They’ve requested changes that add context, such as information about the Climate Recovery Ordinance, which requires the city to reduce fossil fuel consumption by 50% of 2010 levels by 2030.
Read more:Eugene voters ask judge to alter language of proposed gas ban measure
A Lane County Circuit Court judge will decide on the appeal. Oral argument related to the petition is scheduled for 9 a.m. April 4.
Activists: Committee a ‘front group’ bankrolled by NW Natural
People who supported the ordinance and the challenge to the ballot title say Eugene Residents for Energy Choice is a “front group” using contributions from NW Natural to “bankroll the collection of signatures for a ballot referendum to roll back climate change policy in a community deeply committed to the clean energy transition.”
NW Natural has donated $875,000 in cash to the campaign, according to state campaign finance records. The gas utility also has donated $79,080.38 in non-cash resources, including voter data and office supplies.
Unnamed individuals have donated $75 in miscellaneous cash contributions and $90 in non-cash resources.
The committee has spent a little more than $700,000:
- $659,566.52 to I&R Campaign Management Services, based out of Newman Lake, Washington, to help organize canvassing and other efforts.
- $50,095 to Funk/Levis and Associates in Eugene and Gard Communications in Portland for communications and consulting.
- $1,575 to KPNW for radio advertising.
- $37.75 on miscellaneous items.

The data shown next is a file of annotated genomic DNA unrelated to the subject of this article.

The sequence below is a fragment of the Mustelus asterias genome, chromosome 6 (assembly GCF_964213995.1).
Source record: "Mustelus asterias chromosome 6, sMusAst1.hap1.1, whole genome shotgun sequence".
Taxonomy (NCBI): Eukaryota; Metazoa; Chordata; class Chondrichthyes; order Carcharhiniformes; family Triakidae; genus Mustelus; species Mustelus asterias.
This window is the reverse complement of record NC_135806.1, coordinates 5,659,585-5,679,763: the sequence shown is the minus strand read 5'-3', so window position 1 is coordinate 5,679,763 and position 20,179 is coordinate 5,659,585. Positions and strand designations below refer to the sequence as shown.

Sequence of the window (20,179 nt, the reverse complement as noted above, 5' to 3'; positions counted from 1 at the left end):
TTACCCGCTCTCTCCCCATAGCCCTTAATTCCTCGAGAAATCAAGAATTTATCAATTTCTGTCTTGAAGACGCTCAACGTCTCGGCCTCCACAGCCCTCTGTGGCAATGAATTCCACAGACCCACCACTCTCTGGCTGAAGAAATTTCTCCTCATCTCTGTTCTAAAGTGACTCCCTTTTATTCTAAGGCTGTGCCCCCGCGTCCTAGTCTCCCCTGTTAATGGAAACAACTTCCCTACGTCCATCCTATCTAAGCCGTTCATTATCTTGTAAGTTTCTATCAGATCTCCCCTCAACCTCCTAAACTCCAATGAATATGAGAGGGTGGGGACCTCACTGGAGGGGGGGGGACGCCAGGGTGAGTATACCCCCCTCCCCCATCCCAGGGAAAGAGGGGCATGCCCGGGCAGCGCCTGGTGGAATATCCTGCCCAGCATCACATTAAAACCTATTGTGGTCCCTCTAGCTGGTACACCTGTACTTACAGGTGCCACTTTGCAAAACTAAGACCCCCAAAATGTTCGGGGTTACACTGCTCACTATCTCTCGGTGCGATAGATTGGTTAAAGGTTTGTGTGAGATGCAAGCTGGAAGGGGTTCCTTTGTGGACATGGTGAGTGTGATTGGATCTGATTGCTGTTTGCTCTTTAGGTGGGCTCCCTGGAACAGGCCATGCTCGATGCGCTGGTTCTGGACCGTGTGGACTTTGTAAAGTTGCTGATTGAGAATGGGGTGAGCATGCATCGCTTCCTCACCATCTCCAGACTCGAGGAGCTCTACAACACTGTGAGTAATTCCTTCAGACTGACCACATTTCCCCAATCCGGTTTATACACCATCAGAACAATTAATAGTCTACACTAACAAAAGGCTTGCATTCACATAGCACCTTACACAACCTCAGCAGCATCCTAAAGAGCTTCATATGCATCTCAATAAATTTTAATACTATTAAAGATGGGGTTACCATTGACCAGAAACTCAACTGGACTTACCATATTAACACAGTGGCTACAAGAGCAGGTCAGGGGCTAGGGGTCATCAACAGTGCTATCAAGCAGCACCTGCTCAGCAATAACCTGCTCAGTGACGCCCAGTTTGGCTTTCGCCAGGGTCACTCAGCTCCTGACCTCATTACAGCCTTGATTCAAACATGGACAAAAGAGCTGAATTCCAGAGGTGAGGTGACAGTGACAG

Youth and other community members rallied March 3 to protest NW Natural’s efforts to roll back the ordinance, describing the ballot measure as a “direct attack on local democracy and climate justice.”
Danny Noonan, a climate and energy strategist, said the “eye-watering amount of money flowing into this campaign in such a short time from a single fossil fuel company” makes it clear the group is a front for NW Natural’s desire to overturn the council vote.
Noonan works for Breach Collective, a local climate justice advocacy group, and lives in the Whiteaker.
Lottie Rohde, a Churchill student and climate strike organizer, expressed frustration that NW Natural is working to “undo the years of work” she and other young people have invested in fighting for climate action.
Environmental activists say NW Natural has spent “significant resources trying to undermine and delay climate action policy in Eugene and across its distribution area in Oregon and Washington,” including:
- Downplaying peer-reviewed science linking indoor combustion to asthma and other health issues.
- Spending thousands of dollars to create children’s workbooks to distribute to Oregon schools.
- Sponsoring a teacher training, which was canceled after students planned a protest.
- Hiring an industry scientist to cast doubt on scientific evidence that gas stoves pose a health risk.
- Paying a campaign services company to attend a public hearing on the gas ban in November 2022.
Dylan Plummer, a senior campaign representative for the Sierra Club who lives in the Amazon neighborhood, said NW Natural can no longer do anything that would surprise him.
The gas utility has shown it is “willing to do everything in its power … to keep Oregon hooked on polluting fossil fuels,” Plummer said.
Contact city government watchdog Megan Banta at firstname.lastname@example.org Follow her on Twitter @MeganBanta_1.